While O’Neill’s term does not expire until January of 2019, he resigned his seat on the Court to run for governor. He would not have been eligible to run for another term on the court due to age restrictions.
Prior to being appointed to the Ohio Supreme Court, Justice DeGenaro served nearly 17 years as a judge on the Seventh District Court of Appeals in Youngstown.
Upcoming Ohio Supreme Court Race
Justice DeGenaro has already announced that she will be running as a candidate for the upcoming six-year term for the seat in the November election.
With the Court races often coming down to the candidate with the best sounding name winning (usually the most Irish), Justice DeGenaro’s appointment will be beneficial in helping her to gain some name recognition with voters ahead of the November election. She has also received the endorsement by the Ohio Republican Party.
A second vacancy will be created on the Court later this year as a result of Justice Terrence O’Donnell also being ineligible to run for another term. Judge Craig Baldwin has already announced that he will be running for this seat. He has also been endorsed by the Ohio Republican Party.
Both Justice Mary DeGenaro and Judge Craig Baldwin visited OIA last summer.
In January, Michael Donnelly, a Cuyahoga County Common Pleas Court judge, and Eighth District Court of Appeals Judge Melody Stewart of Cleveland, announced that they will also run for election to the Ohio Supreme Court.
The Court and Ohio's Insurance Marketplace
As the third branch of government, the Court’s decisions play a critical role in determining whether Ohio consumers, businesses and independent agents will have a stable, predictable and competitive insurance marketplace to do business.
If you weren’t in the insurance industry in the 1990s and missed the era of an extremely activist Ohio Supreme Court, take a look at my blog about some of the crazy decisions that created havoc in the insurance industry and why the Court races really do matter.
OIA will keep you informed on these races as they get closer.
Last week, the Supreme Court of Ohio issued a ruling in an insurance case that called into question whether punitive damages can be awarded in a breach of contract claim.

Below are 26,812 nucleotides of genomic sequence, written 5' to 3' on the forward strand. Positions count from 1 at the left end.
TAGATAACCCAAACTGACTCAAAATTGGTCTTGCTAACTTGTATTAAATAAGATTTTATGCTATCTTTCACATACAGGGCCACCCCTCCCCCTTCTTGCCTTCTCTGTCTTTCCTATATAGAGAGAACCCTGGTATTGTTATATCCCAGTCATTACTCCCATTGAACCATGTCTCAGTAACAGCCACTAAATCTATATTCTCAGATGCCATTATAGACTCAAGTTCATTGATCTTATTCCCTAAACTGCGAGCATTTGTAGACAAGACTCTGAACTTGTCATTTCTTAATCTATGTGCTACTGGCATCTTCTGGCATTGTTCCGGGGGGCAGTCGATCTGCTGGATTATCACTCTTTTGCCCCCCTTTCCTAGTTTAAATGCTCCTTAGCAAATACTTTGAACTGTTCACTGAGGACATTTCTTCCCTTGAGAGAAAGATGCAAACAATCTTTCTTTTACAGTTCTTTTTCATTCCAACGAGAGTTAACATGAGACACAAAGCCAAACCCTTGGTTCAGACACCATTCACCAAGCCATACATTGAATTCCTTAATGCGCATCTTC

The case, which involves an insurance agent and Nationwide Insurance, had the potential to change the landscape of not only the insurance industry, but businesses at large in Ohio.
In a 6-1 decision, the Court reversed a judgment of the Seventh District Court of Appeals, clarifying that punitive damages are not recoverable in a breach-of-contract lawsuit. The exception to this rule is if the breach involves a tort, among other clarifications the decision provides to Ohio contract law:
When a breach of contract involves conduct that also constitutes a tort, punitive damages may be awarded only for the tort, not for the breach, and any punitive damages awarded are subject to the statutory limitations on punitive damages imposed in R.C. 2315.21.
A party to a contract does not breach the implied duty of good faith and fair dealing by seeking to enforce the agreement as written or by acting in accordance with its express terms, nor can there be a breach of the implied duty unless a specific obligation imposed by the contract is not met.
An unconditional release of liability becomes effective upon execution and delivery and bars any claims encompassed within it, unless it was procured by fraud, duress, or other wrongful conduct.
A party seeking to avoid a release of liability on the basis that it was procured under duress is required to prove duress by clear and convincing evidence.
The prevention of performance doctrine, which states that a party who prevents another from performing a contractual obligation may not rely on that failure of performance to assert a claim for breach of contract, is not a defense to a release of liability and therefore cannot be asserted as a defense to a release.
A fraud claim cannot be predicated on predictions or projections relating to future performance or on misrepresentations made to third parties.
This is just one of many cases that showcase the important role of the Supreme Court of Ohio. With two of the seven justices up for election this November, you’ll want to pay close attention to this race. Learn why Supreme Court of Ohio races really do matter.
Read more about this ruling in Court News Ohio.